Energy is constantly needed and constantly used. At the beginning of spring term, 13 mechanical engineering students visited 22 different energy sites to learn about how different places around the globe are generating energy to keep the world running.
Led by Dr. Maynes and Dr. Webb, the group visited four countries during the first three weeks of May 2022, some as close as Mona, UT and others as far as Sweden.The Longvine growing plant producing tomatoes year round, a fabrication plant producing 120 meter long wind turbine blades, and a municipal waste burning plant under an artificial ski hill that helps light and heat a city in Denmark were just a few of their stops.
“With all of these things combined, students had first-hand experiences in places that most people who have been around engineering for 20-30 years haven't been able to go see,” Dr. Webb said.
“It was really cool piecing together how energy works in today's world, but from a lot of different perspectives…I learned that Denmark is capable of producing most of its energy just from wind,” said junior Ariel Cable. “We also learned how important a mixed energy portfolio is — even though Denmark can handle generating most of their energy through wind, not everywhere is suited for that.”
While learning about these energy sources, students also had the opportunity to be immersed in different cultures and see the importance of energy in different countries. This year was particularly interesting because of the conflict in Ukraine.
“When the students were in Denmark and Italy they were hearing from all of the hosts of the sites how significant the conflict in Ukraine is, because they've seen their energy prices spike dramatically,” Dr. Maynes explained. “Europe gets most of its natural gas and oil from Russia, and so it has a tremendous impact on their economies, how much their electricity costs and how quickly they transition to renewable sources.”
This is the first time the study abroad has happened since 2019 because of the COVID-19 pandemic. Dr. Maynes and Webb created the study abroad experience and the preparatory winter term seminar class (Global Perspectives on Energy and the Environment) to increase exposure to important energy perspectives. They plan the trip so students can return from Europe in time for summer internships to help them progress in a competitive field.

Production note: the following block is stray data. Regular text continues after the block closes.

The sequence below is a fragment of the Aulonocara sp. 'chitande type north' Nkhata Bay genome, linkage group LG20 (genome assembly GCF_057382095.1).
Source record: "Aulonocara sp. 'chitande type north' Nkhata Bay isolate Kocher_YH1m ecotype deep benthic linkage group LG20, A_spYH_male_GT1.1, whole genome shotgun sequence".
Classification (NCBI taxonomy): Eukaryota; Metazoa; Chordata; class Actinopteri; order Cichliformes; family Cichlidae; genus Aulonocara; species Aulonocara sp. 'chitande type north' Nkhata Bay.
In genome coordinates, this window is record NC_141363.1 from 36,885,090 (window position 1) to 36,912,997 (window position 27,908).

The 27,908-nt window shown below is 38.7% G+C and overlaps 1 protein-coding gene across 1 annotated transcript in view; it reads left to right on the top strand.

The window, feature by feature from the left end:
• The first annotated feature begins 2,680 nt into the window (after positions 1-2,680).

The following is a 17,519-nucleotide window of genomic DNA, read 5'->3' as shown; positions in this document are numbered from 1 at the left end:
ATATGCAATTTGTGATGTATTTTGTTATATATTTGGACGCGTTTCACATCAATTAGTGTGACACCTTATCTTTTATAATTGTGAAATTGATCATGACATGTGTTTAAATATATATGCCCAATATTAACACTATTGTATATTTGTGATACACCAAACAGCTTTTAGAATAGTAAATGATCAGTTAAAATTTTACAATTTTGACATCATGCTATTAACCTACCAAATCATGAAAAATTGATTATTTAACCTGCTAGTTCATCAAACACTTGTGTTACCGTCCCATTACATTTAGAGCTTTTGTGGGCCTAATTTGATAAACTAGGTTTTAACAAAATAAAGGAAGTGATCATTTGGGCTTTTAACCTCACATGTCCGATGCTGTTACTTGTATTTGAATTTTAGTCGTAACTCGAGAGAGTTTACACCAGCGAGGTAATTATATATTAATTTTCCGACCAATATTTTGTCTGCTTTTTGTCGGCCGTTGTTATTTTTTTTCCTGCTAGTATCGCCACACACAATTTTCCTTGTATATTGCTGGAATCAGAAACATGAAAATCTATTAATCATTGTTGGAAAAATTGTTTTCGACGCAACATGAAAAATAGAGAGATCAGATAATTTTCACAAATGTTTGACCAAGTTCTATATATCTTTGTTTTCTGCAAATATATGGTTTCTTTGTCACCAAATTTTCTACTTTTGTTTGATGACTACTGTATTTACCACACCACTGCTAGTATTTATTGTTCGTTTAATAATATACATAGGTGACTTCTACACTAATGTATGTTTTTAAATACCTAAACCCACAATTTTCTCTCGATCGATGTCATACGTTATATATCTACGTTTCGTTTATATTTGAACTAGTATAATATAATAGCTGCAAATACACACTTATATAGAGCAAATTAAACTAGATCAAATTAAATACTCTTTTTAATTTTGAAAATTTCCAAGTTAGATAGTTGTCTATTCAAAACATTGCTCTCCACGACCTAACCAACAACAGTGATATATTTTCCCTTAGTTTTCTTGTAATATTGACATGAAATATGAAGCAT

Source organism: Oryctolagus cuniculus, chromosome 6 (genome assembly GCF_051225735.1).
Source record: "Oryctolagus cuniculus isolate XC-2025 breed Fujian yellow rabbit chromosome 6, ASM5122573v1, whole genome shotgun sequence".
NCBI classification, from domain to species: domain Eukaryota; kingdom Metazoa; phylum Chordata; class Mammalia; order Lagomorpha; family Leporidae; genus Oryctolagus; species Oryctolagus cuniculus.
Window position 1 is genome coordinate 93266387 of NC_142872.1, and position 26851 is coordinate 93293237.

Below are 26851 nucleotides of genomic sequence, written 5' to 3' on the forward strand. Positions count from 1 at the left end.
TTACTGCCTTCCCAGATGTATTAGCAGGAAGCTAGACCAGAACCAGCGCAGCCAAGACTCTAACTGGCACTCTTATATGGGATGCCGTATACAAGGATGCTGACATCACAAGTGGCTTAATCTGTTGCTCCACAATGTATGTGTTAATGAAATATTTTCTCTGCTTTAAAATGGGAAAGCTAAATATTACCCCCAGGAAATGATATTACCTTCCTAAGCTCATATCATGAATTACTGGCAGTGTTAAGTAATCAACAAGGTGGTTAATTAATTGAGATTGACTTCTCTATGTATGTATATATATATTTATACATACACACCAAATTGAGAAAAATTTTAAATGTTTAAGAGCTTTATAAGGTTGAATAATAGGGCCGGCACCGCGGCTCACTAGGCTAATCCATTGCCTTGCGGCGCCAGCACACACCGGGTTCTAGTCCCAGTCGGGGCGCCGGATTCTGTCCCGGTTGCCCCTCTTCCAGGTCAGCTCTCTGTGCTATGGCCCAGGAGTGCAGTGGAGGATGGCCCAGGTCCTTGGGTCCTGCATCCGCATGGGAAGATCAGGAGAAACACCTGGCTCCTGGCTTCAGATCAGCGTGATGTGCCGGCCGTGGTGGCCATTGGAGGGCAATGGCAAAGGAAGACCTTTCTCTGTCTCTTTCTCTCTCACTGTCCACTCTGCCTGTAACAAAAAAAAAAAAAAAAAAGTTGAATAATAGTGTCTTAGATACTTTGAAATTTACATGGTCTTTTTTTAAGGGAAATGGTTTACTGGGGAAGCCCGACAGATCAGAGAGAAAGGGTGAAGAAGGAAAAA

“Our goal is not only for them to understand all of the issues, but to help prepare them for work in the energy industry if they choose to,” said Dr. Webb. “I can’t pick a specific favorite part of the experience, but what I get satisfaction from is watching the students.”
Many of the students came away saying this was the most impactful experience in their education, and a major influence on their future career pursuits.
“I felt like before the study abroad, I didn't know what I wanted to do because I didn't know what was there for me to do, and now I don't know what I want to do because there's so much I could do,” said junior Landon McNeil.
Both the class and the study abroad helped incoming senior Josh Augenstein to narrow his focus of study toward renewable energy for the rest of his education.
“I would definitely love to see a trend towards this clean and renewable energy. I think that we need to push that way,” Augenstein said. “We learned that unfortunately a lot of it is about public opinion and policy. I think one of the most impactful things about this trip for me was learning that we all do have an individual influence, but we need to use that to move this way [toward renewable energy].”
At the conclusion of the trip, students directed their attention to energy storage, the final paper topic to help them generate ideas for a real world problem.
“I think that was really one of the biggest takeaways that will be part of the future of energy, is the storage of energy,” McNeil said. “As we make a transition to renewable energy, we can't do that unless we find a way to take that energy for times of peak demand and weak supply and overlap them.”
Experiences like this study abroad are paving the way for mechanical engineering students to not only change their own futures, but the future of the world.